Martin Luther King Jr. once said there is nothing in the world more dangerous than sincere ignorance.
Well, sincere ignorance had a banner day last week when President Trump unilaterally withdrew from the Iran nuclear deal.
A CNN/ORC poll taken shortly before Trump’s decision found that a majority of Americans — 63 percent — wanted the U.S. to stay in the deal. But get this: 62 percent of Americans believed Iran had violated its terms.
To me, the second result is the more alarming.
That poll is proof of sincere ignorance of the deal on the part of nearly two-thirds of Americans. They are under the spell of Trump’s distortions.
The president’s partisan attacks on the Democrats who negotiated the deal — President Obama and former Secretary of State John Kerry — have left people with the sense that this is nothing more than one more political fight among many.
Trump has turned national security into just another political act in the Trump reality show.
No matter how provably false Trump’s claims about the Iran deal, he has succeeded in producing a fog of public confusion and uncertainty about the truth — more of that sincere ignorance.
For the record, Iran never violated the Joint Comprehensive Plan of Action (JCPOA). And there is no evidence the deal is “defective at its core,” as Trump likes to say.
Trump’s own State Department has repeatedly certified — as recently as last month — that Iran was living up to its end of the deal. In April, Defense Secretary James Mattis described the pact’s verification provisions as “pretty robust.”
And the International Atomic Energy Agency (IAEA) has issued quarterly reports certifying that Iran is in compliance.
But the truth has not stopped Trump.
He keeps calling the deal “disastrous” and “a great embarrassment,” and telling Americans that it allowed Iran to eventually “reach the brink of a nuclear breakout.”
The Washington Post’s Fact Checker gave Trump a four Pinocchio rating — a “whopper” of a lie — for the claim that the deal frees Iran in seven years to “create nuclear weapons.”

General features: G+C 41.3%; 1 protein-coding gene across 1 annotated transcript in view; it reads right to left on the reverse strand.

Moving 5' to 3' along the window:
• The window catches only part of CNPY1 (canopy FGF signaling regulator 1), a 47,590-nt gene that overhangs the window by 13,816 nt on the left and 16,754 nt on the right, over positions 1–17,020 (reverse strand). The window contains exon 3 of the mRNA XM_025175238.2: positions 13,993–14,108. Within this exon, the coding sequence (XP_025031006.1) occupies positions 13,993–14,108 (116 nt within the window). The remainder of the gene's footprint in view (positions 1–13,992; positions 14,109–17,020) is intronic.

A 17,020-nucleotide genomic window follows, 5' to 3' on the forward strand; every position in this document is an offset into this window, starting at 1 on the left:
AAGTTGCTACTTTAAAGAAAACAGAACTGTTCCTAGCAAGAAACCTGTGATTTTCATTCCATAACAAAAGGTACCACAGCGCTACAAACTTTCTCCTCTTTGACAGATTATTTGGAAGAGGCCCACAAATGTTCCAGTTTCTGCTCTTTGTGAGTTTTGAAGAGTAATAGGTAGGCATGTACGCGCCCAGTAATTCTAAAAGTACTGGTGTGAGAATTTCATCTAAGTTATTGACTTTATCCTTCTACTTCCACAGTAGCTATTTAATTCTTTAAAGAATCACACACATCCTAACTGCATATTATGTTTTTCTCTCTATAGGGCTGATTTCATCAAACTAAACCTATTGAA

But just as the facts are not in question, neither is the power of Trump’s false sales pitch. It is the only way to explain why 62 percent of Americans believe Iran violated the deal.
Trump’s success in twisting public thinking with brassy indifference to the truth on Iran and nuclear weapons fits with the distortions he used last year when he pulled the U.S. out of the Trans-Pacific Partnership (TPP) and the Paris climate accords.
For TPP, the lie was that the deal was harmful to American workers. In reality, American businesses and American workers lost out on opportunities in emerging Asian countries.
For the climate deal, the lie was that it would cost American jobs and raise American energy prices. In reality, the U.S. lost out yet again on the burgeoning green energy sector and all the jobs and clean, cheap energy it would have created.
But while TPP and Paris were missed economic opportunities, the decision to end the Iran deal endangers the national security of the United States and opens a box of evil spirits in the Middle East. Already, Israel and Iran are trading fire in Syria, opening the way for a new round of potentially deadlier warfare.
Here is a Democrat, Sen. Bob Menendez (D-N.J.), a longstanding opponent of the original deal, pointing out that with the U.S. out of the deal, Iran is closer to having nuclear weapons:
“With this decision President Trump is risking U.S. national security, recklessly upending foundational partnerships with key U.S. allies in Europe and gambling with Israel’s security. Today’s withdrawal from the [Joint Comprehensive Plan of Action] makes it more likely Iran will restart its nuclear weapons program in the future.”
When he was running for president, Trump made a similar point.
Trump told NBC News in August 2015 that if he were president, he “would police that contract so tough that [Iran would not] have a chance [to cheat.] As bad as the contract is, I will be so tough on that contract.”
Now there is no deal to enforce and no chance to be “tough.” And it isolates the U.S. from its global partners.
French President Emmanuel Macron, probably the European leader closest to Trump, also called the decision a “mistake.”
And Arizona Republican Sen. Jeff Flake pointed out the obvious when he said withdrawing from the Iran deal now makes no sense because “Iran has already realized the benefits of sanctions relief and the release of frozen assets.” Flake added that since Iran is free of international oversight, Tehran is “off the hook when it comes to honoring their nuclear obligations under the agreement.”
Flake is right. Even so, there are Middle Eastern leaders who want war. The New York Times Editorial Board declared last week that war in the Middle East does not matter to “anti-Iran hard-liners in [the Trump] administration, Prime Minister Benjamin Netanyahu of Israel and Saudi Arabia, who all seem to believe their problems with Iran can best be solved by driving out the regime through economic crisis or military action.”
A cynic might look at this and conclude that those same hardliners pushed Trump to end the deal without cause in order to move the US closer towards a military confrontation with Iran.
National Security Advisor John Bolton, we’re looking at you.
Juan Williams is an author, and a political analyst for Fox News Channel.